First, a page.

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Microsoft CEO Steve Ballmer wants to make it very clear: his company has what it takes to compete directly with the reigning kings of the gadget-verse. "We are not going to leave any space uncovered to Apple," he said in a live interview with CRN held at the company's Worldwide Partner Conference. "Not the consumer cloud. Not hardware [nor] software innovation. We are not leaving any of that to Apple by itself. Not going to happen. Not on our watch."
Ballmer repeatedly highlighted Microsoft's foray into integrated computing: the Microsoft Surface. The Surface — a tablet-ultrabook hybrid built to run on Windows 8 — will hit the market this fall, and if the unofficial price rumors are to be believed ($599 for the ARM-powered RT, and $1,000 for the beefier Intel-powered Pro model), the hybrid might go head-to-head with Apple for consumers considering purchasing a $499 iPad or a $999 MacBook Air.
The Surface (pictured right) represents a radical departure for Microsoft, which has spent more than two decades developing software to run on other people's hardware. Microsoft was the ubiquitous face of 1990s computing; Apple was a boutique brand for ice coffee-slurping hipster weirdoes. As late as 2000, Ballmer reportedly described Microsoft's philosophy as "last to cool, first to profit." Loosely translated: the company was less concerned with the cutting edge as it was with improving upon the work of others; Microsoft let others navigate new territory, then it swooped in to develop its own version.
And to that end, the company's strategy met some success: the Xbox (built upon the foundation laid by PlayStation), Kinect (via Wii), and even Bing (via Google, which surprisingly holds a fairly respectable 15% share of the search engine market) are household names. Of course, there have been notable failures: Microsoft couldn't give away Nokia's Windows Phone 7. Of the three times we've posted deals for the phone (all of which set its price to free or bundled it with a $50 credit) our readers barely blinked — or clicked. And remember that old "iPod-killer" the Zune? Don't worry, very few people do. (But our very own dealnews Media Editor keeps it alive).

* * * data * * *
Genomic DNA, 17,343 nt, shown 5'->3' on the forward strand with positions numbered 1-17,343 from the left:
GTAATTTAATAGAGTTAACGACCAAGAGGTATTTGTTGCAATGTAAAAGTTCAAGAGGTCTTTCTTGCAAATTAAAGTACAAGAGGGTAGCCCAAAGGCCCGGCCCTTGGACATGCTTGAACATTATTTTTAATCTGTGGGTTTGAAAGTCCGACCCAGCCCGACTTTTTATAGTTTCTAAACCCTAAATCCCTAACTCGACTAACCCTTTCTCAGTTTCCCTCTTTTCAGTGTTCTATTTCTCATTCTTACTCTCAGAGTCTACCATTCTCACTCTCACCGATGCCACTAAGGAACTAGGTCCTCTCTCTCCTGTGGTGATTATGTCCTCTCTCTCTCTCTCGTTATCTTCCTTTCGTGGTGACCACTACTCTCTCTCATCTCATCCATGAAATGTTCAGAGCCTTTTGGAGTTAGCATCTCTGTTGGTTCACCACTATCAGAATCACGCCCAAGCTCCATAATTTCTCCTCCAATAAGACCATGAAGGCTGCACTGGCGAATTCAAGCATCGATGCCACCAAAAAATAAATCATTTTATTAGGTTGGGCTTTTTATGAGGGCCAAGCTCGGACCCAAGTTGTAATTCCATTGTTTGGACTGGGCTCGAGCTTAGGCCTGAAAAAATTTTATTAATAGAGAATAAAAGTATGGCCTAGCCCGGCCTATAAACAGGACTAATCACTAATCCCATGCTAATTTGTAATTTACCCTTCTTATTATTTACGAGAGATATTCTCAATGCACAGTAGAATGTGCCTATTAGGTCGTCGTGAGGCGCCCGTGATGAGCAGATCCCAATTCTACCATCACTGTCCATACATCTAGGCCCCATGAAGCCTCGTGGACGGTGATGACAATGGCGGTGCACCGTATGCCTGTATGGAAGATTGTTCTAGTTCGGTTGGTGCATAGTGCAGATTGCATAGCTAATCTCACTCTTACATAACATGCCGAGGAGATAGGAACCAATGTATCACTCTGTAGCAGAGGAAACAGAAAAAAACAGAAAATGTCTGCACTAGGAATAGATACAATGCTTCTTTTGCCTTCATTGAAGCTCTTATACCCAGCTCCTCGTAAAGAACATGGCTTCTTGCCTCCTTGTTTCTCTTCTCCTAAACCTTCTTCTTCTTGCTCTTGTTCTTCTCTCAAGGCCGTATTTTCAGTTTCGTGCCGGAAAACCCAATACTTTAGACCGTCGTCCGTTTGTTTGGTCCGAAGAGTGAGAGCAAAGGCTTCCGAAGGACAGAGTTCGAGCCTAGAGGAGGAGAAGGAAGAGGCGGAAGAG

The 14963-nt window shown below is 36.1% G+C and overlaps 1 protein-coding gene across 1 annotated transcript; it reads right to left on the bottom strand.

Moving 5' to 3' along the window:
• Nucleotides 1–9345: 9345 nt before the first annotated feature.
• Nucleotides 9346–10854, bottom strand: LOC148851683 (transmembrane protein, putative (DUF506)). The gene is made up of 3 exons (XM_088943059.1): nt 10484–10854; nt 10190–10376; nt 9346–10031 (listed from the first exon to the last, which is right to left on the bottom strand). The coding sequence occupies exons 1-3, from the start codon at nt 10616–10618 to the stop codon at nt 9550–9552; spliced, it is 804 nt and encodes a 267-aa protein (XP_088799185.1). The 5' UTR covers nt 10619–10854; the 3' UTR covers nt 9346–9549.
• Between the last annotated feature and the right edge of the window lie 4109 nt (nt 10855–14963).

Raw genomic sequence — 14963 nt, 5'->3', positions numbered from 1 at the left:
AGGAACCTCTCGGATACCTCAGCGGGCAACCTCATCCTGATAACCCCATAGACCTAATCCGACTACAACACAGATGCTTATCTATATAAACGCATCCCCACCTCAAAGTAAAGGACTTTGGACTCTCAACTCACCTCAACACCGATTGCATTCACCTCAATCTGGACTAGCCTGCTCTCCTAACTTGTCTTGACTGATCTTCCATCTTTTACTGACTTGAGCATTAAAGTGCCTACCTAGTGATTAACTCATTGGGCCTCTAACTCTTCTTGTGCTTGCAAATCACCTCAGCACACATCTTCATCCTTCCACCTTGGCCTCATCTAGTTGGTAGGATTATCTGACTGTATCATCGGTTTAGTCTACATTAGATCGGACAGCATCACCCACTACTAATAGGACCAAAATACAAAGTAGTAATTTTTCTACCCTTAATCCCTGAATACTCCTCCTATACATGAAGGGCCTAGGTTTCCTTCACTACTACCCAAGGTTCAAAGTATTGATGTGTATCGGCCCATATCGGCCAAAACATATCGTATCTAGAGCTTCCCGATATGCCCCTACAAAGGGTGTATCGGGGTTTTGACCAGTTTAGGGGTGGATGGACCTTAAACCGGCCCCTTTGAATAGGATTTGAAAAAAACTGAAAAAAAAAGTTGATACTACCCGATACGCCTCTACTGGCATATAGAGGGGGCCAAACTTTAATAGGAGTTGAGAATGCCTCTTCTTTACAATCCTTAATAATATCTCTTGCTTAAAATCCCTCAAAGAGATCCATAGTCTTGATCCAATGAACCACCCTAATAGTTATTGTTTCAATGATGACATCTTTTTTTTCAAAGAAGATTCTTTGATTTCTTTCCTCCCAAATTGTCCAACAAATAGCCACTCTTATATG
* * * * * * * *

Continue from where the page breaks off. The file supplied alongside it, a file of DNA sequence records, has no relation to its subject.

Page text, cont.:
Unfortunately for Microsoft, "cool" almost directly translates into "profit" in the gadget world and the company has little to show for itself in today's mobile market. Apple is the undisputed champion, all the kids are on Facebook, and even Google commandeered Windows' "open" OS role with the Android platform. A story in the current issue of Vanity Fair derides Microsoft's anti-innovative corporate culture as the problem, and dubs its recent run a "Lost Decade."
One thing Ballmer's vision for Microsoft 2.0 does not seem to include is a Windows-branded phone that can compete with the iPhone. When asked specifically about a phone, Ballmer dodged the issue and redirected his focus on selling the Surface and the tablet-tailored Windows 8 OS. "Right now we are working real hard on the Surface. That's the focus. That's our core."
But will this "core" be fruitful? With the cool-but-not-radically-innovative Surface, Microsoft is playing catch up in both tablet and ultrabook games. In another few years these may be quaint technologies as both Google and Apple venture forward with wearable tech. But don't count Microsoft out as a longview innovator quite yet. Take for example their cutting edge interactive 3D desktop prototypes. If the company manages to cultivate truly inspired new products as they did with say, Kinect (and make them available to the public in their Apple-like Microsoft Store), then this lumbering tech giant may yet learn how to be cool.
Readers, what do you think about Microsoft's proposed hardware challenge for Apple? Can Microsoft innovators realistically compete against the kids from Cupertino? And if not, might their stumble result in cheap devices for the budget-seeking consumer? Sound off in the comments below.